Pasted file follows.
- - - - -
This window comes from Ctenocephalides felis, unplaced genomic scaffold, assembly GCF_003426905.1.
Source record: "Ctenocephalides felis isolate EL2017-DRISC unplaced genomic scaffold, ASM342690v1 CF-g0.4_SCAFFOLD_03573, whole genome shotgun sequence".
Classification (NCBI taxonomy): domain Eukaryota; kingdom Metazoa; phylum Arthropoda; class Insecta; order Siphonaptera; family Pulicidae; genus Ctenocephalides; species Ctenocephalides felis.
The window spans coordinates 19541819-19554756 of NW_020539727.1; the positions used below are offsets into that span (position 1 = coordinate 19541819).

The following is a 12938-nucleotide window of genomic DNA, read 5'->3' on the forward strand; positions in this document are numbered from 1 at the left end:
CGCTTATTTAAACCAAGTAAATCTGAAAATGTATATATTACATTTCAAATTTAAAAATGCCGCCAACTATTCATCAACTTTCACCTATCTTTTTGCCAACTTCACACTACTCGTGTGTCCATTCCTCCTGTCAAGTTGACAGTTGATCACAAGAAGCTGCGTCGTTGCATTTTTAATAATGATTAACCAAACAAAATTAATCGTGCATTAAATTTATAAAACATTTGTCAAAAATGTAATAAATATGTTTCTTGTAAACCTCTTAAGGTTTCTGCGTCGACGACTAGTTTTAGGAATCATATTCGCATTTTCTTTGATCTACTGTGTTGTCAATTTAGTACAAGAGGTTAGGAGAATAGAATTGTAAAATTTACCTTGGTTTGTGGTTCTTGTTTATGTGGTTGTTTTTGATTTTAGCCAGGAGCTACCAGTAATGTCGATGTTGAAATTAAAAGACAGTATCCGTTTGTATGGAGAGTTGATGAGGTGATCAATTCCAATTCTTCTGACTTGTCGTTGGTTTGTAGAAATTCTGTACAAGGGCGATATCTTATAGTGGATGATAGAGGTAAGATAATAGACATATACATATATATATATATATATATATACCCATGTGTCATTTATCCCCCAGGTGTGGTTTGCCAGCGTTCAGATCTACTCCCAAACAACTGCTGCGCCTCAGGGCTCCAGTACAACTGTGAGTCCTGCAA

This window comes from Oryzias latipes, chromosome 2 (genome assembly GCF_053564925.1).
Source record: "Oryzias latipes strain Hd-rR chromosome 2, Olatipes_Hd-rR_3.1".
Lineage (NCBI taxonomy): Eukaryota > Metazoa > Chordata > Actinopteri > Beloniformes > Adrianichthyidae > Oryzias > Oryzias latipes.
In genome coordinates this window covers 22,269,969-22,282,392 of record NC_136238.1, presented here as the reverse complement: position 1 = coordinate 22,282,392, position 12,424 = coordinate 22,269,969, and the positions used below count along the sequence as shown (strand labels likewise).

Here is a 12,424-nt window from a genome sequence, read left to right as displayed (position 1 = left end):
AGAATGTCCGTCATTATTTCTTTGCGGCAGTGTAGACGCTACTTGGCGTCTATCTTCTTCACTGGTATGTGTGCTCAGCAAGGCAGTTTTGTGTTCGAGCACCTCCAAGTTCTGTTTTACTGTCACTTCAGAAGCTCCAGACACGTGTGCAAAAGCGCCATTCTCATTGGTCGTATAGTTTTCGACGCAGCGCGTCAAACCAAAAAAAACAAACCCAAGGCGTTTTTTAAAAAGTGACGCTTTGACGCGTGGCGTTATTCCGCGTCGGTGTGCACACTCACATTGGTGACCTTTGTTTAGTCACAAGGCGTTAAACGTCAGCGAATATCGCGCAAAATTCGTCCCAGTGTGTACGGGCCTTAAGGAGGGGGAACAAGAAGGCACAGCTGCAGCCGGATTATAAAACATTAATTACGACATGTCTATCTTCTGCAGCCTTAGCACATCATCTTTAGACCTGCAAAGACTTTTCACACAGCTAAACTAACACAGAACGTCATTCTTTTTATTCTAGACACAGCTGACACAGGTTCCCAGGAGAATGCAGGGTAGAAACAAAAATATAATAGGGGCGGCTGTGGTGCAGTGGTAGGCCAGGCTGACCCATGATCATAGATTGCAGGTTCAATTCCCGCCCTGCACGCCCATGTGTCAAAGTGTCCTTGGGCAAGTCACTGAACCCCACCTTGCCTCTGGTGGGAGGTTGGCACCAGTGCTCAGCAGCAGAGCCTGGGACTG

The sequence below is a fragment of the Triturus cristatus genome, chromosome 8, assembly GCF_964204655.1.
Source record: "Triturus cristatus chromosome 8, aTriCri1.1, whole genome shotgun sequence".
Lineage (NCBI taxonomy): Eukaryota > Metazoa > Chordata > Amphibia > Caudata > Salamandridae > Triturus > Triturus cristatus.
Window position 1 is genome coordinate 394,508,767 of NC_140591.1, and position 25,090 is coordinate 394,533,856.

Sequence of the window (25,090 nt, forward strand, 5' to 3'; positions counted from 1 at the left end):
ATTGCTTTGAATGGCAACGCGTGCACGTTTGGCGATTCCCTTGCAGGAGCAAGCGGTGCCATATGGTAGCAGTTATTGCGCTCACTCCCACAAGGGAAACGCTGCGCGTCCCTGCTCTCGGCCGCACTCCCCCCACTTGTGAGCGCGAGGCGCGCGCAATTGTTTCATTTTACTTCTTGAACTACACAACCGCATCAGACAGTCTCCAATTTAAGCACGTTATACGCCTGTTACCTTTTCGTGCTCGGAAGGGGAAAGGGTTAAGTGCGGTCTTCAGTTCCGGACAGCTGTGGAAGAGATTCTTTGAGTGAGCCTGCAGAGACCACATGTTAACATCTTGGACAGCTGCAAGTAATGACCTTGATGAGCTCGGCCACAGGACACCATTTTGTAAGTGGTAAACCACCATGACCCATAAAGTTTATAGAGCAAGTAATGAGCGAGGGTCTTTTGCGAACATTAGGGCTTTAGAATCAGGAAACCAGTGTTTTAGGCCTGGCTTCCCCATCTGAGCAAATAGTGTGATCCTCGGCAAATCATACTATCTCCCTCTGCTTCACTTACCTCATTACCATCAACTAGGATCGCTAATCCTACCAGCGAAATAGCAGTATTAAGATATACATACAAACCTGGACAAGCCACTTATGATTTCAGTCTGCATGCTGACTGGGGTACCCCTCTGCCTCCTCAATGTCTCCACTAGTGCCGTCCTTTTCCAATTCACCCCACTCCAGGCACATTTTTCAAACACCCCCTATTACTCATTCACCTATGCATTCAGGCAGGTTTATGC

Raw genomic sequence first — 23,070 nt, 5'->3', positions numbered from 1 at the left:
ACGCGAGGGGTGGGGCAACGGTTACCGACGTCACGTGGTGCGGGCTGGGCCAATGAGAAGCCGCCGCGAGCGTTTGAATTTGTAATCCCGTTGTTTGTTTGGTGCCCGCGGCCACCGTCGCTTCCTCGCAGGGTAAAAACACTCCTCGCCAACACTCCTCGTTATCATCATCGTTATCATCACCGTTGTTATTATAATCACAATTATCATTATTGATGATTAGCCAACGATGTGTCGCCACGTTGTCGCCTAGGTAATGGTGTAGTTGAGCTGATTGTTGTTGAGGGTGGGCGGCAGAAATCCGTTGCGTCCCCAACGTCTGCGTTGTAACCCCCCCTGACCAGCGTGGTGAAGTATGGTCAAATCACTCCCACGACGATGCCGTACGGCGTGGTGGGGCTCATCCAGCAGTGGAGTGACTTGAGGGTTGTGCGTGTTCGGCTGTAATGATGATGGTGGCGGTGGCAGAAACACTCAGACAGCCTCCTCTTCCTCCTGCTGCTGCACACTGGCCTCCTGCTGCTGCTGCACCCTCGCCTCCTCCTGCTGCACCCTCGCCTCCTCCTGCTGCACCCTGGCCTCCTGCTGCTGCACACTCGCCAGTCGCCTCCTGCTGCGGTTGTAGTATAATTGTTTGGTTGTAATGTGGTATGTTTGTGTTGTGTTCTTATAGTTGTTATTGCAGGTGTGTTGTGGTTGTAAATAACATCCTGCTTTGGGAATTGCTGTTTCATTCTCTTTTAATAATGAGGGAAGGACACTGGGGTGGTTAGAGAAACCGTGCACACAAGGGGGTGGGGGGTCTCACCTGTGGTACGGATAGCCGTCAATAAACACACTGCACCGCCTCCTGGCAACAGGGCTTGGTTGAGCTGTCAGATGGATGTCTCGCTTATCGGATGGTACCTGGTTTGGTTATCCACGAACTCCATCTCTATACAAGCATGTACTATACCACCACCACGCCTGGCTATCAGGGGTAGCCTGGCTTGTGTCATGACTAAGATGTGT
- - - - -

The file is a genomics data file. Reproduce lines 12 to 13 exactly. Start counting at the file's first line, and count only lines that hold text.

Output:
AGAATGTCCGTCATTATTTCTTTGCGGCAGTGTAGACGCTACTTGGCGTCTATCTTCTTCACTGGTATGTGTGCTCAGCAAGGCAGTTTTGTGTTCGAGCACCTCCAAGTTCTGTTTTACTGTCACTTCAGAAGCTCCAGACACGTGTGCAAAAGCGCCATTCTCATTGGTCGTATAGTTTTCGACGCAGCGCGTCAAACCAAAAAAAACAAACCCAAGGCGTTTTTTAAAAAGTGACGCTTTGACGCGTGGCGTTATTCCGCGTCGGTGTGCACACTCACATTGGTGACCTTTGTTTAGTCACAAGGCGTTAAACGTCAGCGAATATCGCGCAAAATTCGTCCCAGTGTGTACGGGCCTTAAGGAGGGGGAACAAGAAGGCACAGCTGCAGCCGGATTATAAAACATTAATTACGACATGTCTATCTTCTGCAGCCTTAGCACATCATCTTTAGACCTGCAAAGACTTTTCACACAGCTAAACTAACACAGAACGTCATTCTTTTTATTCTAGACACAGCTGACACAGGTTCCCAGGAGAATGCAGGGTAGAAACAAAAATATAATAGGGGCGGCTGTGGTGCAGTGGTAGGCCAGGCTGACCCATGATCATAGATTGCAGGTTCAATTCCCGCCCTGCACGCCCATGTGTCAAAGTGTCCTTGGGCAAGTCACTGAACCCCACCTTGCCTCTGGTGGGAGGTTGGCACCAGTGCTCAGCAGCAGAGCCTGGGACTG

The sequence below is a fragment of the Triturus cristatus genome, chromosome 8, assembly GCF_964204655.1.